Journey to Atheism, part II

This livejournal musing on the nature of god/ religion/ etc. comes from February 2007. At this point, John and I were no longer separated and were once again living together.

Hawaii, 2007 (8 months after reconciliation)

Hawaii, 2007 (8 months after reconciliation)

During our re-dating phase, we’d spent a lot of time talking about our religious, social, and political beliefs, which was an eye-opener to both of us. For some reason, I thought my husband was a priesthood-holding TBM conservative Republican (possibly because he kind of was when we got married). He thought, apparently, the same thing about me — and neither of us had confided our growing differences in political and religious views out of fear of alienating each other (ironically).


So here we are, having suffered through an unhappy 6 month separation and now back together and working on our communication, and we realize we’re both socially liberal Democrats. John also indicated he no longer believed in the LDS church, but demurred from discussing his beliefs in too much depth with me.

I had the impression he was agnostic, but I wasn’t really sure, at that point, how I felt about it. I still believed in god. It didn’t really matter to me if John was atheist, agnostic, or religious — I just appreciated that he wasn’t pushing his views on me. He’d listen and be my sounding board, but he didn’t try to influence my opinions (other than occasionally arguing devil’s advocate for the religious side). So here’s where I was, internally:


Is God Humble or Egotistical?

February 20, 2007

I’ve never taken theology. I haven’t even finished college. I can’t claim to be a student, much less a scholar of religion. That said, I think God must be either extremely egotistical, or exceptionally humble. I say this because the kind of egotism that requires that billions of people worship you on an hourly basis is just . . . um. Yeah. Remarkable would be an understatement.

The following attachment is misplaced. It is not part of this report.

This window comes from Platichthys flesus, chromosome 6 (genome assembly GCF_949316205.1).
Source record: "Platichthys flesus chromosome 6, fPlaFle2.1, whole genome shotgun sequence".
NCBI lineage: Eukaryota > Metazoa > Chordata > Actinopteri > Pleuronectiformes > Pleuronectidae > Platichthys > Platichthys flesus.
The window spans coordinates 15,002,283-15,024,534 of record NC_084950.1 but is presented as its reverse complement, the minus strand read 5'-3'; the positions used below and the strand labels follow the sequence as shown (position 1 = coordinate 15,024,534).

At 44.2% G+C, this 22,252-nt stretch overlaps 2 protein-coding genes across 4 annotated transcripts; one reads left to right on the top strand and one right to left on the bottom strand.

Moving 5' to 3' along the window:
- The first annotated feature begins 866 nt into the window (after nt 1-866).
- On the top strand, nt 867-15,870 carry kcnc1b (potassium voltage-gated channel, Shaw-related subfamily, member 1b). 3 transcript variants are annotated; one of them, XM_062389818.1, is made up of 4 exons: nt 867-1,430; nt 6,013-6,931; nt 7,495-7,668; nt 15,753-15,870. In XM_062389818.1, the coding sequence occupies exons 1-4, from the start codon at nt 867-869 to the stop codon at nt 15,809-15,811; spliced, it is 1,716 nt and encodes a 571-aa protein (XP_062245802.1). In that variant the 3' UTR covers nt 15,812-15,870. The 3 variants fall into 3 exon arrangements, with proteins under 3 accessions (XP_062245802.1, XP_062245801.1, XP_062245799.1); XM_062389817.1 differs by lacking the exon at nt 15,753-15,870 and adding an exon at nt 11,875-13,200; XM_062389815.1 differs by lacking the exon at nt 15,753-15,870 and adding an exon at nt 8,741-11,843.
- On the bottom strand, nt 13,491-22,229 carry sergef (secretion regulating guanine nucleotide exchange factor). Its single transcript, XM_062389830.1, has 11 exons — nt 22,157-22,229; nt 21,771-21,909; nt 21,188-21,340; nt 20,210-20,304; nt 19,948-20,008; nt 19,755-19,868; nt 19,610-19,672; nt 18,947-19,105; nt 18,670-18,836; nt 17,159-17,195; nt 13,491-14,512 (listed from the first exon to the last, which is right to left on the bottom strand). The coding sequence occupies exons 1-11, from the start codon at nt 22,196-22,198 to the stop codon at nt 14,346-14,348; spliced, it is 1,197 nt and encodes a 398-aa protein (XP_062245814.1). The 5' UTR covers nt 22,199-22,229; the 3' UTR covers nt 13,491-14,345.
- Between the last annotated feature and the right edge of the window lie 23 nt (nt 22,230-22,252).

I mean, as far as I see it, most people believe that you must show an active worship of God. I’m not talking about just Christlike actions, I’m talking about “preaching the word” and attending church, etc. etc. So, either God will die without all this attention (which doesn’t seem all-powerful to me), or he doesn’t even care what’s going on with his image down here. Or he doesn’t realize. I don’t know.

I’m thinking that it’s a mortal thing. I mean, we’re desperate to make our mark, to leave a memory, a proof that we existed. So we see God (as an extension of ourselves) as wanting or needing that same thing. Seems to me that our actions – how we treat people, the respect and kindness we show – would be more important than all the words in the world.

Tangential to that would be the question about professionally religious people. Are they inherently humble or inherently egotistical? To claim you know the mind of God, an all-powerful, omniscient presence seems to me egotism in the extreme. To be able to speak for Him on earth, to claim you know His will. (I use “He” in an objective sense. I don’t even begin to argue the gender of God. That’s a useless argument. It only matters to the war of the sexes; the nature of God does not change being male or female. Besides, like we’ll be able to settle the argument down here. ‘Hey, God! Show me your Johnson!’ Right.)

Anyway. Back to professional religious people. On the other hand, maybe they are humble. Maybe they recognize their own ignorance, and are only trying to guide others along the best path they perceive. Or maybe I’m generalizing, and there’s six of one and half a dozen of another.


One thought on “Journey to Atheism, part II

  1. You said: "Seems to me that our actions – how we treat people, the respect and kindness we show – would be more important than all the words in the world." I tend to agree.I have aversion to "religion". I personally believe Christianity as it is today is so far off the mark… I don't think most people know what they're doing. I won't push this today. Just expressing my disdain with it, is all.Thanks for sharing your story!

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